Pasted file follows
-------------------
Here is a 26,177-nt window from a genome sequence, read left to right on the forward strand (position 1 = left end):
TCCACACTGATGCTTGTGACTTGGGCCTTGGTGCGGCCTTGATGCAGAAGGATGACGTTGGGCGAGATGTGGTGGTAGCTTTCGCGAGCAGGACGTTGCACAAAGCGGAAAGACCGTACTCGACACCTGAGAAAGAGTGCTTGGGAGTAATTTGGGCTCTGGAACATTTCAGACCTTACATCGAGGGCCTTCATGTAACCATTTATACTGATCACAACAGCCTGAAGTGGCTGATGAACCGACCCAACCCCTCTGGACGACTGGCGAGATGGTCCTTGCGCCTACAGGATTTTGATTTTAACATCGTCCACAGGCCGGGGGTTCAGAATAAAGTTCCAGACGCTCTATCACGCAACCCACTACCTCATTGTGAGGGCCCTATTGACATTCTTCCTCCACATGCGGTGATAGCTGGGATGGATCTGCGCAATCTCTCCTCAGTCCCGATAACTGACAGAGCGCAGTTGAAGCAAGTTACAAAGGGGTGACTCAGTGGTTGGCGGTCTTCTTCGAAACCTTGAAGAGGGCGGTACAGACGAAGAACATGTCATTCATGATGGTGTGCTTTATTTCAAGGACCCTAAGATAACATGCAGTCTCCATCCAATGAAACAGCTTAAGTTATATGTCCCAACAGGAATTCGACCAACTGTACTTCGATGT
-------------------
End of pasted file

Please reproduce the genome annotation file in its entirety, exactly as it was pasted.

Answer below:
Here is a 26,177-nt window from a genome sequence, read left to right on the forward strand (position 1 = left end):
TCCACACTGATGCTTGTGACTTGGGCCTTGGTGCGGCCTTGATGCAGAAGGATGACGTTGGGCGAGATGTGGTGGTAGCTTTCGCGAGCAGGACGTTGCACAAAGCGGAAAGACCGTACTCGACACCTGAGAAAGAGTGCTTGGGAGTAATTTGGGCTCTGGAACATTTCAGACCTTACATCGAGGGCCTTCATGTAACCATTTATACTGATCACAACAGCCTGAAGTGGCTGATGAACCGACCCAACCCCTCTGGACGACTGGCGAGATGGTCCTTGCGCCTACAGGATTTTGATTTTAACATCGTCCACAGGCCGGGGGTTCAGAATAAAGTTCCAGACGCTCTATCACGCAACCCACTACCTCATTGTGAGGGCCCTATTGACATTCTTCCTCCACATGCGGTGATAGCTGGGATGGATCTGCGCAATCTCTCCTCAGTCCCGATAACTGACAGAGCGCAGTTGAAGCAAGTTACAAAGGGGTGACTCAGTGGTTGGCGGTCTTCTTCGAAACCTTGAAGAGGGCGGTACAGACGAAGAACATGTCATTCATGATGGTGTGCTTTATTTCAAGGACCCTAAGATAACATGCAGTCTCCATCCAATGAAACAGCTTAAGTTATATGTCCCAACAGGAATTCGACCAACTGTACTTCGATGT